Phenotypic conservation of HIV-1 protease

Figure 4 shows the conserved, semi-conserved, variable and highly variable regions of PRs according to PV. Mutations were clustered into 15 regions, for amino acids 4–99 of the protease. For average PV calculation, when the asymmetry in the distribution was greater than 1.4 between the 15th and 75th percentiles, the residues were not considered. We found three conserved, three variable, three highly variable and six semi-conserved regions for each chain. The positions excluded from the PV calculated for each region were W6, L10, I13, K14, G17, Q18, E35, G40, R41, M46, I54, V56, R57, I63, V77, N83, L90, Q92, I93 and K97. The PV in these codons had very different values from those presented by the codons in their respective regions. According to our model of protease conservation, the LES formed by fragments 23–33 and 74–78 were in semi-conserved regions (E21–L34 and G73–P81, except for V77). The LES formed by the 83–92 fragment involved two codons with variable PV, I84 (6.29%) and L90 (12.33%), and two codons with semi-conserved PV, T91 (3.33%) and Q92 (4.05%) [8, 60]. Codon 90 contained a drug resistance mutation (L90M) common for most PIs, with the exception of DRV and TPV, while T91 and Q92 contained the T91V, Q92G, and Q92K mutations, which are classified in the literature as unusual mutations. The prevalence of the L90M, T91V, Q92G, and Q92K mutations was 12.0, 3.33, 2.03 and 2.03%, respectively. Although the effectiveness and specificity of PR proteolytic activity is determined by its active site (amino acids 25–29), these characteristics are influenced by mutations in neighbouring structures, which mainly affect intramolecular interactions with the active site [5, 38, 42, 61]. Contiguous regions and the active site have a semi-conserved state, with a PV of 1.2%. It has been shown that active sites with poor capacity to carry out structural changes help adjust the specificity of natural substrates without losing proteolytic effectiveness [45]. A study that identified the minimal conserved structure of HIV-1 PR, in the presence or absence of drug stress, showed that most of the PV is a product of pharmacological stress [62]. In contrast, the peripheral structural regions have a relatively high PV (for variable and highly variable regions) courtesy of negative selection, and to a lesser extent through resistance of HIV-1 to immune stress [63, 64].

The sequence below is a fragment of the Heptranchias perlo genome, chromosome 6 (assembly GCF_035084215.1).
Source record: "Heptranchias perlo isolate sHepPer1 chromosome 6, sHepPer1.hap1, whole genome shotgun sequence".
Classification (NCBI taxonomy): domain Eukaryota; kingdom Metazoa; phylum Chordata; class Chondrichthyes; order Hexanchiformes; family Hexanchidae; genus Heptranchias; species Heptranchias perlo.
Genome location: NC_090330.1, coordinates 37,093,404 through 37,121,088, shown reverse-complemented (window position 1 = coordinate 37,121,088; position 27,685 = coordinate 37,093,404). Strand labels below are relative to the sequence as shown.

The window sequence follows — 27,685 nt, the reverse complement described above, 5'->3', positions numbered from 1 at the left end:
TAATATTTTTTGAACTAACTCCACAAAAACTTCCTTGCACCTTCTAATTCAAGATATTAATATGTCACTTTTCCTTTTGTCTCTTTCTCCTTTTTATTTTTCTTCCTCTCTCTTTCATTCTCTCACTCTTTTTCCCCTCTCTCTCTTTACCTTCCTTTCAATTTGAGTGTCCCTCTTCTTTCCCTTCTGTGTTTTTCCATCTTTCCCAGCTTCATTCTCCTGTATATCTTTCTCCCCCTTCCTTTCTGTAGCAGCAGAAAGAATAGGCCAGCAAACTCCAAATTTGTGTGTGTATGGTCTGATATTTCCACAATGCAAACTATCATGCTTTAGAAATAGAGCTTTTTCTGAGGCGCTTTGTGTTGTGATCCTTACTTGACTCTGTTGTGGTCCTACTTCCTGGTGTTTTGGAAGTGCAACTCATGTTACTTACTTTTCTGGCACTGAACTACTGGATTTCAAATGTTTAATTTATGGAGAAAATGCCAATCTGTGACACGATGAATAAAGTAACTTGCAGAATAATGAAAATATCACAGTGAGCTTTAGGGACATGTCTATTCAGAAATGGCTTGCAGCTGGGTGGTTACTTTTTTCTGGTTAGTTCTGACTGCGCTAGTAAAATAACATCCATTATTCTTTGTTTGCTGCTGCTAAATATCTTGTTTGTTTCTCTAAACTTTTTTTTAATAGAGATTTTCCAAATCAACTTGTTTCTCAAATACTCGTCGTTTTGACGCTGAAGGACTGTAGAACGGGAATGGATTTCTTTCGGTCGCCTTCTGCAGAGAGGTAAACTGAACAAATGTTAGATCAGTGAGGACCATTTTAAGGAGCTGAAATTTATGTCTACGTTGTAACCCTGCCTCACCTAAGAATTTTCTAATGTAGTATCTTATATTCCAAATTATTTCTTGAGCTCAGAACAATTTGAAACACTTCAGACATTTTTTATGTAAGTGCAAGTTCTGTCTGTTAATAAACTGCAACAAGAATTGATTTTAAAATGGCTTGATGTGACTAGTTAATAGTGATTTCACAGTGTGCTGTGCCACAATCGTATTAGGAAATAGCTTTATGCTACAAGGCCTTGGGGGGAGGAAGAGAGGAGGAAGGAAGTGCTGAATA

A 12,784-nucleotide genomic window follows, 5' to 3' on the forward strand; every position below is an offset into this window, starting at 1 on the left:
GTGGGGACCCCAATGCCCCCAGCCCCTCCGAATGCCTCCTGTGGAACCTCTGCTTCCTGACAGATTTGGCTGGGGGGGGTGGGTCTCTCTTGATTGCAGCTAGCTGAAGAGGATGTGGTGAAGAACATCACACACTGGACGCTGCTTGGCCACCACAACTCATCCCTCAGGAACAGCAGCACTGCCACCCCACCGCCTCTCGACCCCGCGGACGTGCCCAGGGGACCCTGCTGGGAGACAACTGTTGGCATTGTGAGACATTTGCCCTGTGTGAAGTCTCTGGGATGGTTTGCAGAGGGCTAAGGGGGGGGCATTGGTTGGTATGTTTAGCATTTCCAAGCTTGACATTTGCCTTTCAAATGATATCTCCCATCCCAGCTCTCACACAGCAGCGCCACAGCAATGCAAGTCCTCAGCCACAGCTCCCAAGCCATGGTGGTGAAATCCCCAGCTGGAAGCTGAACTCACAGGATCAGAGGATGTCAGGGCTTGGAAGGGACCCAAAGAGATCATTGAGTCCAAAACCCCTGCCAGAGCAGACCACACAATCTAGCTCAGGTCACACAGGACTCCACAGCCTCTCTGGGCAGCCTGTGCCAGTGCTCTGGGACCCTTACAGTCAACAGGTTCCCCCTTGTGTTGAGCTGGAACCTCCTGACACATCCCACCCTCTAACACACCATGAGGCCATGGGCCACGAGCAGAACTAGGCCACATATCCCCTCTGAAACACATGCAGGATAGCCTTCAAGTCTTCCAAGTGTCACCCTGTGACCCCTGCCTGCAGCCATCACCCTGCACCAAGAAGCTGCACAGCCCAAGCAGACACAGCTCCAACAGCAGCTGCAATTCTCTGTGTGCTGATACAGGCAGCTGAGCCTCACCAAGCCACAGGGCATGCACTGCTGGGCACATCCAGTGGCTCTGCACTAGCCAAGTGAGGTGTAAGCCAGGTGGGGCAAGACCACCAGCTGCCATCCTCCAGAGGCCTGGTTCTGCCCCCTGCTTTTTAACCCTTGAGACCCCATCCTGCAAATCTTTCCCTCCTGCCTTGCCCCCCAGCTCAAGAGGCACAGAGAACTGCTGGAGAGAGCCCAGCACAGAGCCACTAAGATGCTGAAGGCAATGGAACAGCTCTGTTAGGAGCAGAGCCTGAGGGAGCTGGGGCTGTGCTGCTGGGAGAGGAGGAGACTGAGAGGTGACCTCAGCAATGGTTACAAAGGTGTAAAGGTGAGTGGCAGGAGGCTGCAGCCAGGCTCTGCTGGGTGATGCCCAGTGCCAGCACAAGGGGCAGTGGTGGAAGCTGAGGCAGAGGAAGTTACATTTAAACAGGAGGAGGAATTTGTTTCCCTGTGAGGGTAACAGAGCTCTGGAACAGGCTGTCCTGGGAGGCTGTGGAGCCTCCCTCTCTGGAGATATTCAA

Figure 4

Phenotypic conservation of HIV-1 PR isolated from Mexican patients. A consensus sequence was obtained from 151 individual sequences. Regions are shown from red to yellow in proportion to their phenotypic variation (PV,%). Positions with natural polymorphisms and unusual mutations at drug resistance codons are shown in the protease model. Mutations were clustered into 15 regions between codons 4–99 of the protease.

Selective pressure in the pr fragment of HIV-1 pol

Antiretroviral treatment can exert strong selective pressures within pol, which transcribes PR, reverse transcriptase and integrase [62, 65]. We have presented the selection pressure results for 10 codons with natural polymorphisms and unusual mutations (Table 3). According to these results, codons 5, 29, 63, 79, 91 and 93 represent positive pressure (dN–dS > 1) through the ML substitution model using the HyPhy algorithm. When these results are compared with the data available in the UCLA HIV Positive Selection Mutation Database, only codons 63 and 93 were consistent with positive selection under immunological and/or pharmacological stressors [26]. The difference in selection pressure for codons 5, 29, 79 and 91 could be due to variability in the antiretroviral regimen sequences administered to Mexican patients. In addition to positive selection, the aligned sites often evolve at different rates because of other biological factors that include site-specific mutation rates and functional constraints of amino acid substitutions [66].